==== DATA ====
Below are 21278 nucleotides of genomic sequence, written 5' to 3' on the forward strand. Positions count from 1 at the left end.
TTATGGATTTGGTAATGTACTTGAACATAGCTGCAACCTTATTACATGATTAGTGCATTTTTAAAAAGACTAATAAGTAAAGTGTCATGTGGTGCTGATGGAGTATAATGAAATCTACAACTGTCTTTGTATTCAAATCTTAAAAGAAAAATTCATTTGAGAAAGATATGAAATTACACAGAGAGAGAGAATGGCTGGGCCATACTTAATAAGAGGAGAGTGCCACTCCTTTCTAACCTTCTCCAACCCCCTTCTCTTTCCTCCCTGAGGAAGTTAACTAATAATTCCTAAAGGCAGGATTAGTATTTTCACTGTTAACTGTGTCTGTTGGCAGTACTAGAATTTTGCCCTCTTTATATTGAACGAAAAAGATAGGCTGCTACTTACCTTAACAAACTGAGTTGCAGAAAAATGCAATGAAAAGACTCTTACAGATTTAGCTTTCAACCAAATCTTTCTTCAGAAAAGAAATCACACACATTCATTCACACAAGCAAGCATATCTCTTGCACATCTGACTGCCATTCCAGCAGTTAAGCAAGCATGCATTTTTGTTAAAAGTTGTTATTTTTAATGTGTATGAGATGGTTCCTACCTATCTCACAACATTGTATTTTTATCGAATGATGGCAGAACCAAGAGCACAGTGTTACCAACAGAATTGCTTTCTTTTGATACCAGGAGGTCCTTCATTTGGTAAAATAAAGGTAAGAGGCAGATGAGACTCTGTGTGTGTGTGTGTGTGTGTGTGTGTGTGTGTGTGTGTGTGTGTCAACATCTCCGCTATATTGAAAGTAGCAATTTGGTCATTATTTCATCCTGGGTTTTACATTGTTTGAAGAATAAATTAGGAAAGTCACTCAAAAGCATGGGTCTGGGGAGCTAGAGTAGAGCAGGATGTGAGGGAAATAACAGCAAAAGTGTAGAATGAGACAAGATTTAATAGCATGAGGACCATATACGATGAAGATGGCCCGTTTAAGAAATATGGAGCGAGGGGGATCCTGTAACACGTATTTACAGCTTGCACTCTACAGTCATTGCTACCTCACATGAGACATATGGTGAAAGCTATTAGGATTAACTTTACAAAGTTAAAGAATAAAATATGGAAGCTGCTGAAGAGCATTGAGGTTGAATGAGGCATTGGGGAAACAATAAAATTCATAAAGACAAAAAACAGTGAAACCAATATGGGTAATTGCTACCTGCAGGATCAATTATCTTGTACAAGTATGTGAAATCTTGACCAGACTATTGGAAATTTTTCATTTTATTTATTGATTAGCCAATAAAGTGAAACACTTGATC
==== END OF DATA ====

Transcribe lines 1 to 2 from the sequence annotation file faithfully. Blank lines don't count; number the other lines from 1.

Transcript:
Below are 21278 nucleotides of genomic sequence, written 5' to 3' on the forward strand. Positions count from 1 at the left end.
TTATGGATTTGGTAATGTACTTGAACATAGCTGCAACCTTATTACATGATTAGTGCATTTTTAAAAAGACTAATAAGTAAAGTGTCATGTGGTGCTGATGGAGTATAATGAAATCTACAACTGTCTTTGTATTCAAATCTTAAAAGAAAAATTCATTTGAGAAAGATATGAAATTACACAGAGAGAGAGAATGGCTGGGCCATACTTAATAAGAGGAGAGTGCCACTCCTTTCTAACCTTCTCCAACCCCCTTCTCTTTCCTCCCTGAGGAAGTTAACTAATAATTCCTAAAGGCAGGATTAGTATTTTCACTGTTAACTGTGTCTGTTGGCAGTACTAGAATTTTGCCCTCTTTATATTGAACGAAAAAGATAGGCTGCTACTTACCTTAACAAACTGAGTTGCAGAAAAATGCAATGAAAAGACTCTTACAGATTTAGCTTTCAACCAAATCTTTCTTCAGAAAAGAAATCACACACATTCATTCACACAAGCAAGCATATCTCTTGCACATCTGACTGCCATTCCAGCAGTTAAGCAAGCATGCATTTTTGTTAAAAGTTGTTATTTTTAATGTGTATGAGATGGTTCCTACCTATCTCACAACATTGTATTTTTATCGAATGATGGCAGAACCAAGAGCACAGTGTTACCAACAGAATTGCTTTCTTTTGATACCAGGAGGTCCTTCATTTGGTAAAATAAAGGTAAGAGGCAGATGAGACTCTGTGTGTGTGTGTGTGTGTGTGTGTGTGTGTGTGTGTGTGTGTGTCAACATCTCCGCTATATTGAAAGTAGCAATTTGGTCATTATTTCATCCTGGGTTTTACATTGTTTGAAGAATAAATTAGGAAAGTCACTCAAAAGCATGGGTCTGGGGAGCTAGAGTAGAGCAGGATGTGAGGGAAATAACAGCAAAAGTGTAGAATGAGACAAGATTTAATAGCATGAGGACCATATACGATGAAGATGGCCCGTTTAAGAAATATGGAGCGAGGGGGATCCTGTAACACGTATTTACAGCTTGCACTCTACAGTCATTGCTACCTCACATGAGACATATGGTGAAAGCTATTAGGATTAACTTTACAAAGTTAAAGAATAAAATATGGAAGCTGCTGAAGAGCATTGAGGTTGAATGAGGCATTGGGGAAACAATAAAATTCATAAAGACAAAAAACAGTGAAACCAATATGGGTAATTGCTACCTGCAGGATCAATTATCTTGTACAAGTATGTGAAATCTTGACCAGACTATTGGAAATTTTTCATTTTATTTATTGATTAGCCAATAAAGTGAAACACTTGATC